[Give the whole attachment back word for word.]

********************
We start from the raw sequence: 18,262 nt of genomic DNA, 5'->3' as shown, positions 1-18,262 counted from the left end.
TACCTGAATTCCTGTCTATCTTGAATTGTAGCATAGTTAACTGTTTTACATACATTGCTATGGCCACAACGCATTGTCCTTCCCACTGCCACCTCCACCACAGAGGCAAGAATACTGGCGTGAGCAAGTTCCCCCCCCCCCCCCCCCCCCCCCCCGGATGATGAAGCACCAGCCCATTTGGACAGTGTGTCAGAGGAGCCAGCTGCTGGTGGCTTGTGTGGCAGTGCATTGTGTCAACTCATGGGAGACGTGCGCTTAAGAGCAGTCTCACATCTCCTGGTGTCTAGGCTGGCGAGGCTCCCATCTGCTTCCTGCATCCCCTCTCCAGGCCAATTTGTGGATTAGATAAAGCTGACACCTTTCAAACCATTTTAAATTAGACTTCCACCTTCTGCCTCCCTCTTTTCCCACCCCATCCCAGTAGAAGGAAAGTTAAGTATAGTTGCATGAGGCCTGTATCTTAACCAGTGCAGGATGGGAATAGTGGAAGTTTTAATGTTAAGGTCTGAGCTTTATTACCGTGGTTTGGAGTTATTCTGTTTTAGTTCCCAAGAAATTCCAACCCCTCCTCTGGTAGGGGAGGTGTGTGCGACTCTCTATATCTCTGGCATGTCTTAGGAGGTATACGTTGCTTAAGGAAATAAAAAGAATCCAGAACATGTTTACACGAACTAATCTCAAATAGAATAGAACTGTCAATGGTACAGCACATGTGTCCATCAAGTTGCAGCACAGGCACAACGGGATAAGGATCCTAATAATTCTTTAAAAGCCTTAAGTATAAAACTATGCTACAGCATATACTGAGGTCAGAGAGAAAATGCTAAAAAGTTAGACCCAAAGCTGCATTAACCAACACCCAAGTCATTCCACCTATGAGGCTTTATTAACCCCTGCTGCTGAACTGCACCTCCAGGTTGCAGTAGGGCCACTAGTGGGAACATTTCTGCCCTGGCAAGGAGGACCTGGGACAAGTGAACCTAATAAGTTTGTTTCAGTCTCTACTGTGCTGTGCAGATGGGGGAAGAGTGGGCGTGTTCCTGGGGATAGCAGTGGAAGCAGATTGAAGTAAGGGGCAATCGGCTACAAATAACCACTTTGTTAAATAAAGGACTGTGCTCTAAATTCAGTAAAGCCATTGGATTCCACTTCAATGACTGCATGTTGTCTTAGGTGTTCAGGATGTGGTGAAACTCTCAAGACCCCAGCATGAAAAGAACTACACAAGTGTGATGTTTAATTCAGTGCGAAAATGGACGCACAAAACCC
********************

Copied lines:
We start from the raw sequence: 18,262 nt of genomic DNA, 5'->3' as shown, positions 1-18,262 counted from the left end.
TACCTGAATTCCTGTCTATCTTGAATTGTAGCATAGTTAACTGTTTTACATACATTGCTATGGCCACAACGCATTGTCCTTCCCACTGCCACCTCCACCACAGAGGCAAGAATACTGGCGTGAGCAAGTTCCCCCCCCCCCCCCCCCCCCCCCCCGGATGATGAAGCACCAGCCCATTTGGACAGTGTGTCAGAGGAGCCAGCTGCTGGTGGCTTGTGTGGCAGTGCATTGTGTCAACTCATGGGAGACGTGCGCTTAAGAGCAGTCTCACATCTCCTGGTGTCTAGGCTGGCGAGGCTCCCATCTGCTTCCTGCATCCCCTCTCCAGGCCAATTTGTGGATTAGATAAAGCTGACACCTTTCAAACCATTTTAAATTAGACTTCCACCTTCTGCCTCCCTCTTTTCCCACCCCATCCCAGTAGAAGGAAAGTTAAGTATAGTTGCATGAGGCCTGTATCTTAACCAGTGCAGGATGGGAATAGTGGAAGTTTTAATGTTAAGGTCTGAGCTTTATTACCGTGGTTTGGAGTTATTCTGTTTTAGTTCCCAAGAAATTCCAACCCCTCCTCTGGTAGGGGAGGTGTGTGCGACTCTCTATATCTCTGGCATGTCTTAGGAGGTATACGTTGCTTAAGGAAATAAAAAGAATCCAGAACATGTTTACACGAACTAATCTCAAATAGAATAGAACTGTCAATGGTACAGCACATGTGTCCATCAAGTTGCAGCACAGGCACAACGGGATAAGGATCCTAATAATTCTTTAAAAGCCTTAAGTATAAAACTATGCTACAGCATATACTGAGGTCAGAGAGAAAATGCTAAAAAGTTAGACCCAAAGCTGCATTAACCAACACCCAAGTCATTCCACCTATGAGGCTTTATTAACCCCTGCTGCTGAACTGCACCTCCAGGTTGCAGTAGGGCCACTAGTGGGAACATTTCTGCCCTGGCAAGGAGGACCTGGGACAAGTGAACCTAATAAGTTTGTTTCAGTCTCTACTGTGCTGTGCAGATGGGGGAAGAGTGGGCGTGTTCCTGGGGATAGCAGTGGAAGCAGATTGAAGTAAGGGGCAATCGGCTACAAATAACCACTTTGTTAAATAAAGGACTGTGCTCTAAATTCAGTAAAGCCATTGGATTCCACTTCAATGACTGCATGTTGTCTTAGGTGTTCAGGATGTGGTGAAACTCTCAAGACCCCAGCATGAAAAGAACTACACAAGTGTGATGTTTAATTCAGTGCGAAAATGGACGCACAAAACCC